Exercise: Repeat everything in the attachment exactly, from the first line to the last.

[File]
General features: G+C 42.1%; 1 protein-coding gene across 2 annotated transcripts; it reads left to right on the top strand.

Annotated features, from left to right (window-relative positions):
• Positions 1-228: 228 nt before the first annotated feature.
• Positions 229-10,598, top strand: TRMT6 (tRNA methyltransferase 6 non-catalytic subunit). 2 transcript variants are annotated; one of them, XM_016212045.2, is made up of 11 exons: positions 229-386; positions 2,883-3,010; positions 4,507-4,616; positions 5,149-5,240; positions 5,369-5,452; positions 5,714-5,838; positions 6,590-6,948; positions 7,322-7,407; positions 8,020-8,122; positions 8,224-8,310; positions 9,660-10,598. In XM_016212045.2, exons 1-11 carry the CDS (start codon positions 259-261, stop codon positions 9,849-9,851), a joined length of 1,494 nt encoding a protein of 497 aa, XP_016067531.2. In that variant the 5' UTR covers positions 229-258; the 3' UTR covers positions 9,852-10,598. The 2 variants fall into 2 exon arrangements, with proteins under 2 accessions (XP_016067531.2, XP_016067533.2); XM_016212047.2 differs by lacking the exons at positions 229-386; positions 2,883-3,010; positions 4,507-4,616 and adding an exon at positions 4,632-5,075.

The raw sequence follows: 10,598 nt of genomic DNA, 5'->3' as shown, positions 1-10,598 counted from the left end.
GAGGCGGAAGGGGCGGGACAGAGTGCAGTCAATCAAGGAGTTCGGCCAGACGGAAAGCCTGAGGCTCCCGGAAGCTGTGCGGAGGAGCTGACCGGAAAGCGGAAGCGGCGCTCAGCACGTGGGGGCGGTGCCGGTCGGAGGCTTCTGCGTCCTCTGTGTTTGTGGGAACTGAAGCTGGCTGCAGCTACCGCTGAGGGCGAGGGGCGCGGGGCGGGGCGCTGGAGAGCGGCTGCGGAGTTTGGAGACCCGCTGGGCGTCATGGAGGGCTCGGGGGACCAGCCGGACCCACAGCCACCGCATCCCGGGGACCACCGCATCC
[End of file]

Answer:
General features: G+C 42.1%; 1 protein-coding gene across 2 annotated transcripts; it reads left to right on the top strand.

Annotated features, from left to right (window-relative positions):
• Positions 1-228: 228 nt before the first annotated feature.
• Positions 229-10,598, top strand: TRMT6 (tRNA methyltransferase 6 non-catalytic subunit). 2 transcript variants are annotated; one of them, XM_016212045.2, is made up of 11 exons: positions 229-386; positions 2,883-3,010; positions 4,507-4,616; positions 5,149-5,240; positions 5,369-5,452; positions 5,714-5,838; positions 6,590-6,948; positions 7,322-7,407; positions 8,020-8,122; positions 8,224-8,310; positions 9,660-10,598. In XM_016212045.2, exons 1-11 carry the CDS (start codon positions 259-261, stop codon positions 9,849-9,851), a joined length of 1,494 nt encoding a protein of 497 aa, XP_016067531.2. In that variant the 5' UTR covers positions 229-258; the 3' UTR covers positions 9,852-10,598. The 2 variants fall into 2 exon arrangements, with proteins under 2 accessions (XP_016067531.2, XP_016067533.2); XM_016212047.2 differs by lacking the exons at positions 229-386; positions 2,883-3,010; positions 4,507-4,616 and adding an exon at positions 4,632-5,075.

The raw sequence follows: 10,598 nt of genomic DNA, 5'->3' as shown, positions 1-10,598 counted from the left end.
GAGGCGGAAGGGGCGGGACAGAGTGCAGTCAATCAAGGAGTTCGGCCAGACGGAAAGCCTGAGGCTCCCGGAAGCTGTGCGGAGGAGCTGACCGGAAAGCGGAAGCGGCGCTCAGCACGTGGGGGCGGTGCCGGTCGGAGGCTTCTGCGTCCTCTGTGTTTGTGGGAACTGAAGCTGGCTGCAGCTACCGCTGAGGGCGAGGGGCGCGGGGCGGGGCGCTGGAGAGCGGCTGCGGAGTTTGGAGACCCGCTGGGCGTCATGGAGGGCTCGGGGGACCAGCCGGACCCACAGCCACCGCATCCCGGGGACCACCGCATCC